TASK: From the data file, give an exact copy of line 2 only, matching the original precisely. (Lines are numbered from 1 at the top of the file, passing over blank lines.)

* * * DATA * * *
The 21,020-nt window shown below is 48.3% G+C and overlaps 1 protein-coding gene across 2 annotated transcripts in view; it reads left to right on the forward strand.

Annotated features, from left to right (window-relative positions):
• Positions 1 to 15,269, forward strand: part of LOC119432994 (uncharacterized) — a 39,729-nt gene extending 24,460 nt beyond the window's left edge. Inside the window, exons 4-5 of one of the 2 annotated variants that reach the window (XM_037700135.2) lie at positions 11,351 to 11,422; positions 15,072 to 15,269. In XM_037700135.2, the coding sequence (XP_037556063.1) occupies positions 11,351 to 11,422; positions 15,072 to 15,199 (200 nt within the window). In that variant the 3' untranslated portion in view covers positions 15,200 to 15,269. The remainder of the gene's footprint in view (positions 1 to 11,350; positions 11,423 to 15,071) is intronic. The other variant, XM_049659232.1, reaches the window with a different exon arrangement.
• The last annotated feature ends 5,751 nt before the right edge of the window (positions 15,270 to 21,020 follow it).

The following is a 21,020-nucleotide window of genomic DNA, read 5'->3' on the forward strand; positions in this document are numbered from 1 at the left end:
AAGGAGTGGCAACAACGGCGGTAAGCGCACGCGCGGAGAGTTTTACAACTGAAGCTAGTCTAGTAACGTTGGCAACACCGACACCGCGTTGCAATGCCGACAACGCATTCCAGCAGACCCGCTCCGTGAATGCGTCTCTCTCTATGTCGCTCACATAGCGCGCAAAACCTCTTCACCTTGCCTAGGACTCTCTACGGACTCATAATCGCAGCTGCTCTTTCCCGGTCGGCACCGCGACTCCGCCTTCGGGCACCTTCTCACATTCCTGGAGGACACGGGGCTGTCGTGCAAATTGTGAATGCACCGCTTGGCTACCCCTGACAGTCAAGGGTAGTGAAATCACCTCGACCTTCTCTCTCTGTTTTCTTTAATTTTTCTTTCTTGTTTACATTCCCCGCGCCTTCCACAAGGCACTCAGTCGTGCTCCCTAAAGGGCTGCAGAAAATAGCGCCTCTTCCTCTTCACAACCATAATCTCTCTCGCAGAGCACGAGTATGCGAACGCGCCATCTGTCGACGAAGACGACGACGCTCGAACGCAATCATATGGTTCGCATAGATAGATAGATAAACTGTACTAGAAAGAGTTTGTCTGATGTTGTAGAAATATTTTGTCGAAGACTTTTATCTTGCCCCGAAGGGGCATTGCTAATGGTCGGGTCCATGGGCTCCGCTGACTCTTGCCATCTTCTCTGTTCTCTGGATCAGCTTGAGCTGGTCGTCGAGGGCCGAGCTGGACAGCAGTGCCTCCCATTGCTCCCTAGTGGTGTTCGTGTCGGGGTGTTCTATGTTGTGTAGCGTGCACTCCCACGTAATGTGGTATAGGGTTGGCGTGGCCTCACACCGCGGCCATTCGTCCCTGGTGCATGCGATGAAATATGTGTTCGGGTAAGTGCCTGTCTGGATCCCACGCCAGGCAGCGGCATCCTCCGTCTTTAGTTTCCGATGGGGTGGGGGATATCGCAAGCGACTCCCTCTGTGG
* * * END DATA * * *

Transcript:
Annotated features, from left to right (window-relative positions):